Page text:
Explore interesting sights in Kamuela, United States. Click on a marker on the map to view details about it. Underneath is an overview of the sights with images. A total of 7 sights are available in Kamuela, United States.List of cities in United States Sightseeing Tours in Kamuela
1. United Kingdom Infra-Red Telescope
The United Kingdom Infra-Red Telescope (UKIRT) is a 3.8 metre (150 inch) infrared reflecting telescope, the second largest dedicated infrared telescope in the world. It is located on Mauna Kea, Hawai'i as part of Mauna Kea Observatory. Until 2014 it was operated by the Joint Astronomy Centre in Hilo. It was owned by the United Kingdom Science and Technology Facilities Council. UKIRT is currently being funded by NASA and operated under scientific cooperation between Lockheed Martin Advanced Technology Center, the University of Hawaii, and the U. S. Naval Observatory. The telescope is set to be decommissioned after completion of the Thirty Meter Telescope as part of the Mauna Kea Comprehensive Management Plan.
2. Mauna Kea
Mauna Kea is a dormant volcano on the island of Hawaiʻi. Its peak is 4,207.3 m (13,803 ft) above sea level, making it the highest point in the state of Hawaiʻi and second-highest peak of an island on Earth. The peak is about 38 m (125 ft) higher than Mauna Loa, its more massive neighbor. Mauna Kea is unusually topographically prominent for its height: its wet prominence is fifteenth in the world among mountains, at 4,207.3 m (13,803 ft); its dry prominence is 9,330 m (30,610 ft). This dry prominence is greater than Mount Everest's height above sea level of 8,848.86 m (29,032 ft), and some authorities have labelled Mauna Kea the tallest mountain in the world, from its underwater base.
3. UH 2.2m Telescope
The University of Hawai'i 88-inch (2.24-meter) telescope—called UH88, UH2.2, or simply 88 by members of the local astronomical community—is situated at the Mauna Kea Observatories and operated by the University's Institute for Astronomy. It was constructed in 1968, and entered service in 1970, at which point it was known as "The Mauna Kea Observatory". It became one of the first professional telescopes to be controlled by a computer. The telescope was built with funding from NASA, to support Solar System missions, and is controlled by the University of Hawai'i. The success of the telescope helped demonstrate the value of Mauna Kea for astronomical observations.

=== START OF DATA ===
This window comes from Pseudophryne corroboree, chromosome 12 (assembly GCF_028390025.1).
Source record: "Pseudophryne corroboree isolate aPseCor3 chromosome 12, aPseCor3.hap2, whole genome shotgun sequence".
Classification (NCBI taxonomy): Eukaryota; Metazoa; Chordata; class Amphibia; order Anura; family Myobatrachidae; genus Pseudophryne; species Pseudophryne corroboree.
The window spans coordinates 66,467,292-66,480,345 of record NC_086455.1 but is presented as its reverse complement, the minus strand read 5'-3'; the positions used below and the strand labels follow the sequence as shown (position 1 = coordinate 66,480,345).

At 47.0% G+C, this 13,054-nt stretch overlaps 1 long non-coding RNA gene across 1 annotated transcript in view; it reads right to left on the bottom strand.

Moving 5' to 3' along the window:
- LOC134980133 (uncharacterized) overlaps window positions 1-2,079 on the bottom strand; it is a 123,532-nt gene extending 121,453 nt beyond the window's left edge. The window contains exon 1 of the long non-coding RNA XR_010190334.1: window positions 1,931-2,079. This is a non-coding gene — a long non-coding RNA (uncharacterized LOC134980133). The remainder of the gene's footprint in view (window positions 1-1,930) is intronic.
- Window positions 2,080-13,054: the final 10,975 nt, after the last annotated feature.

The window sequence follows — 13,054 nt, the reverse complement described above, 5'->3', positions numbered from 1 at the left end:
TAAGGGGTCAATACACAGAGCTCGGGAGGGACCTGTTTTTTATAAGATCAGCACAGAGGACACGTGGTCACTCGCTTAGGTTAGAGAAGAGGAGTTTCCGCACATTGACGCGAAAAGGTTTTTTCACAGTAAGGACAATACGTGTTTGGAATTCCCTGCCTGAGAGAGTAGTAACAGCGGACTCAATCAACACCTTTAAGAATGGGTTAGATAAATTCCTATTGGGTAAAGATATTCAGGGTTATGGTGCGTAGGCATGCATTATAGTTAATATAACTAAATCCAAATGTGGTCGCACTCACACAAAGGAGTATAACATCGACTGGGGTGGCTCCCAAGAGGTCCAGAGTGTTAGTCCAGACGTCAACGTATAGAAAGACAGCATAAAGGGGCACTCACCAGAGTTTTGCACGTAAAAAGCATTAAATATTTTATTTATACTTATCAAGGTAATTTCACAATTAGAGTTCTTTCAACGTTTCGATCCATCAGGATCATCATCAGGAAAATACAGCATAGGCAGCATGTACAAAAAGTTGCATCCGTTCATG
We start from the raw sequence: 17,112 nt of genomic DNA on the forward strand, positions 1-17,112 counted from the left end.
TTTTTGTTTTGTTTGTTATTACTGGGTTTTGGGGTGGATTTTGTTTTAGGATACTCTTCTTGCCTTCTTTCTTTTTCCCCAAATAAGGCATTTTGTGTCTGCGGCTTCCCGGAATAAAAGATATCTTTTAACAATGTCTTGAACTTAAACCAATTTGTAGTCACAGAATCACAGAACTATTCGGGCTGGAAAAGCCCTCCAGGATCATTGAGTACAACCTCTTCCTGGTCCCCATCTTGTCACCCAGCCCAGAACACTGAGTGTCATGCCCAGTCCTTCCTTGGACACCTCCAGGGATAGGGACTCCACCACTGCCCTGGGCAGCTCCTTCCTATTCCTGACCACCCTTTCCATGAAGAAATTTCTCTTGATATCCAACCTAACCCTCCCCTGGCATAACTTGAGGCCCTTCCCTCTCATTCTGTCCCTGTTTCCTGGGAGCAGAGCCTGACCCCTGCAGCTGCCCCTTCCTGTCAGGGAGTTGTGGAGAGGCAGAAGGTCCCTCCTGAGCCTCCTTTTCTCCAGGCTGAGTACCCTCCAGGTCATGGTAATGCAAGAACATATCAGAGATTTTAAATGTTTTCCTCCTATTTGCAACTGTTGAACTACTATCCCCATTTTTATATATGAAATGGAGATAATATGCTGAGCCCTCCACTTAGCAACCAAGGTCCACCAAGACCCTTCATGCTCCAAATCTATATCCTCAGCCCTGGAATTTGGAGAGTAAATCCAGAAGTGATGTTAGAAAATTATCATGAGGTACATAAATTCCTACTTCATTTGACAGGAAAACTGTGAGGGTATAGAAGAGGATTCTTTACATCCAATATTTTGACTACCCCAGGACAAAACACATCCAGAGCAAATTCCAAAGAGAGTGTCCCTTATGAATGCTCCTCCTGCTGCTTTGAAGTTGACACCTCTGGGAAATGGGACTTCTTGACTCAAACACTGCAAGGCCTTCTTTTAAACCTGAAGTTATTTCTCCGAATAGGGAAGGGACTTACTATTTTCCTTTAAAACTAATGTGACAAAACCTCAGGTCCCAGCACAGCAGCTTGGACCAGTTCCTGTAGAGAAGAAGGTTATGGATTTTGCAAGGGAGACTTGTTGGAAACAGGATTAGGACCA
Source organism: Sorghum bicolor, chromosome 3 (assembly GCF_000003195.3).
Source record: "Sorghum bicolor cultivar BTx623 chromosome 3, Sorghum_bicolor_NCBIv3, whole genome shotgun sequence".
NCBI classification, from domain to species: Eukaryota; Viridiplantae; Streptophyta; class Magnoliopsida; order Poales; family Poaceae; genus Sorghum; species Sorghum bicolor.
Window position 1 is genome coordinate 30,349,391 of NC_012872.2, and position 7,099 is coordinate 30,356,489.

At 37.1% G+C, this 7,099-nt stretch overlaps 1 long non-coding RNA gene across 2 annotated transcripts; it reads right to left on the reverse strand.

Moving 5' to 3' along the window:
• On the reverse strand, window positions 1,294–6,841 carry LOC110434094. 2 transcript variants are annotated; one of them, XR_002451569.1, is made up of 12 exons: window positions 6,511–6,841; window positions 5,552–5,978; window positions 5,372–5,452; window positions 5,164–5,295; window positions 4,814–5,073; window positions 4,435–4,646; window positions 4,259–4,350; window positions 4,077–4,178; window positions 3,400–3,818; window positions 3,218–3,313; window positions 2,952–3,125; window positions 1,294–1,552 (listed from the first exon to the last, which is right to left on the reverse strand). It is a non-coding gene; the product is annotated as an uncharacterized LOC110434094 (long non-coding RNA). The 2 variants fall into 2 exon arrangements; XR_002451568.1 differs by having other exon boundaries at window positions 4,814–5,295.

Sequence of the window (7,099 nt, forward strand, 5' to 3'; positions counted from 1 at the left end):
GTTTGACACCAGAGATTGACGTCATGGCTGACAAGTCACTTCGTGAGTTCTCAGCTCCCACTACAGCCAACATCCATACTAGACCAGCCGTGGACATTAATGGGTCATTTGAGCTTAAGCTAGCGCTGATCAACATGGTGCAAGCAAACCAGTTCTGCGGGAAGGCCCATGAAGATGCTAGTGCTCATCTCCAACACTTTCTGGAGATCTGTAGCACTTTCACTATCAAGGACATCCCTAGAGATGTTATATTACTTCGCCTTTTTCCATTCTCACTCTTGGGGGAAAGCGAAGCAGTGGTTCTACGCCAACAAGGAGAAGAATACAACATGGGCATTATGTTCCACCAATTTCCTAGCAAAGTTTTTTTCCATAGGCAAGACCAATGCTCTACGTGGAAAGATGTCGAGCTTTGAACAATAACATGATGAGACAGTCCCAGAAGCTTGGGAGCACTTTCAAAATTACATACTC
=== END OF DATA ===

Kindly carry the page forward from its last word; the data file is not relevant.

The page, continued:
4. NASA Infrared Telescope Facility
The NASA Infrared Telescope Facility is a 3-meter (9.8 ft) telescope optimized for use in infrared astronomy and located at the Mauna Kea Observatory in Hawaii. It was first built to support the Voyager missions and is now the US national facility for infrared astronomy, providing continued support to planetary, solar neighborhood, and deep space applications. The IRTF is operated by the University of Hawaii under a cooperative agreement with NASA. According to the IRTF's time allocation rules, at least 50% of the observing time is devoted to planetary science.
5. Gemini North Telescope
The Gemini Observatory is an astronomical observatory consisting of two 8.1-metre (26.6 ft) telescopes, Gemini North and Gemini South, which are located at two separate sites in Hawaii and Chile, respectively. The twin Gemini telescopes provide almost complete coverage of both the northern and southern skies. They are currently among the largest and most advanced optical/infrared telescopes available to astronomers. (See List of largest optical reflecting telescopes).
6. W. M. Keck Observatory
The W. M. Keck Observatory is an astronomical observatory with two telescopes at an elevation of 4,145 meters (13,600 ft) near the summit of Mauna Kea in the U. S. state of Hawaii. Both telescopes have 10 m (33 ft) aperture primary mirrors, and when completed in 1993 and 1996 were the largest astronomical telescopes in the world. They are currently the 3rd and 4th largest.
7. Canada-France-Hawaii Telescope
The Canada–France–Hawaii Telescope (CFHT) is located near the summit of Mauna Kea mountain on Hawaii's Big Island at an altitude of 4,204 meters, part of the Mauna Kea Observatory. Operational since 1979, the telescope is a Prime Focus/Cassegrain configuration with a usable aperture diameter of 3.58 metres (11.7 ft).
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